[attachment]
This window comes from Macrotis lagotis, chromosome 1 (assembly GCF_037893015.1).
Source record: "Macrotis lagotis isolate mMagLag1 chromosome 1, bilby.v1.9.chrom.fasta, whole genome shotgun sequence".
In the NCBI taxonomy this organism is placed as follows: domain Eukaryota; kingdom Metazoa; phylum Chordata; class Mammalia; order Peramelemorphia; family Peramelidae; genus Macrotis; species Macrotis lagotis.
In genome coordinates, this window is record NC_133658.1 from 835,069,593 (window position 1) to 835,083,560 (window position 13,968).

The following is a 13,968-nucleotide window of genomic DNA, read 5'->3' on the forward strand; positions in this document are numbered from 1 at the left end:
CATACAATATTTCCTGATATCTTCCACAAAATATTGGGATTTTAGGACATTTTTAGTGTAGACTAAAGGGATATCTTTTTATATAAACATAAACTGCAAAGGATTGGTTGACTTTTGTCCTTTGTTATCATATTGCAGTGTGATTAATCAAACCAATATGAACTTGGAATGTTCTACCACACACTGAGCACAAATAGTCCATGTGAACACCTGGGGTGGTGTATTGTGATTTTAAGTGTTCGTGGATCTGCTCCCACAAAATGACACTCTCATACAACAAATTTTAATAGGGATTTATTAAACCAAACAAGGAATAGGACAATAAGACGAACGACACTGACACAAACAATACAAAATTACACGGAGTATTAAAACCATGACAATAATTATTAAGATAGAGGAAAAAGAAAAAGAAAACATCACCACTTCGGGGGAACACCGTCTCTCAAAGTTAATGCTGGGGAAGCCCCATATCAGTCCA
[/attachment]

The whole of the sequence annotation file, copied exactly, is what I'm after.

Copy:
This window comes from Macrotis lagotis, chromosome 1 (assembly GCF_037893015.1).
Source record: "Macrotis lagotis isolate mMagLag1 chromosome 1, bilby.v1.9.chrom.fasta, whole genome shotgun sequence".
In the NCBI taxonomy this organism is placed as follows: domain Eukaryota; kingdom Metazoa; phylum Chordata; class Mammalia; order Peramelemorphia; family Peramelidae; genus Macrotis; species Macrotis lagotis.
In genome coordinates, this window is record NC_133658.1 from 835,069,593 (window position 1) to 835,083,560 (window position 13,968).

The following is a 13,968-nucleotide window of genomic DNA, read 5'->3' on the forward strand; positions in this document are numbered from 1 at the left end:
CATACAATATTTCCTGATATCTTCCACAAAATATTGGGATTTTAGGACATTTTTAGTGTAGACTAAAGGGATATCTTTTTATATAAACATAAACTGCAAAGGATTGGTTGACTTTTGTCCTTTGTTATCATATTGCAGTGTGATTAATCAAACCAATATGAACTTGGAATGTTCTACCACACACTGAGCACAAATAGTCCATGTGAACACCTGGGGTGGTGTATTGTGATTTTAAGTGTTCGTGGATCTGCTCCCACAAAATGACACTCTCATACAACAAATTTTAATAGGGATTTATTAAACCAAACAAGGAATAGGACAATAAGACGAACGACACTGACACAAACAATACAAAATTACACGGAGTATTAAAACCATGACAATAATTATTAAGATAGAGGAAAAAGAAAAAGAAAACATCACCACTTCGGGGGAACACCGTCTCTCAAAGTTAATGCTGGGGAAGCCCCATATCAGTCCA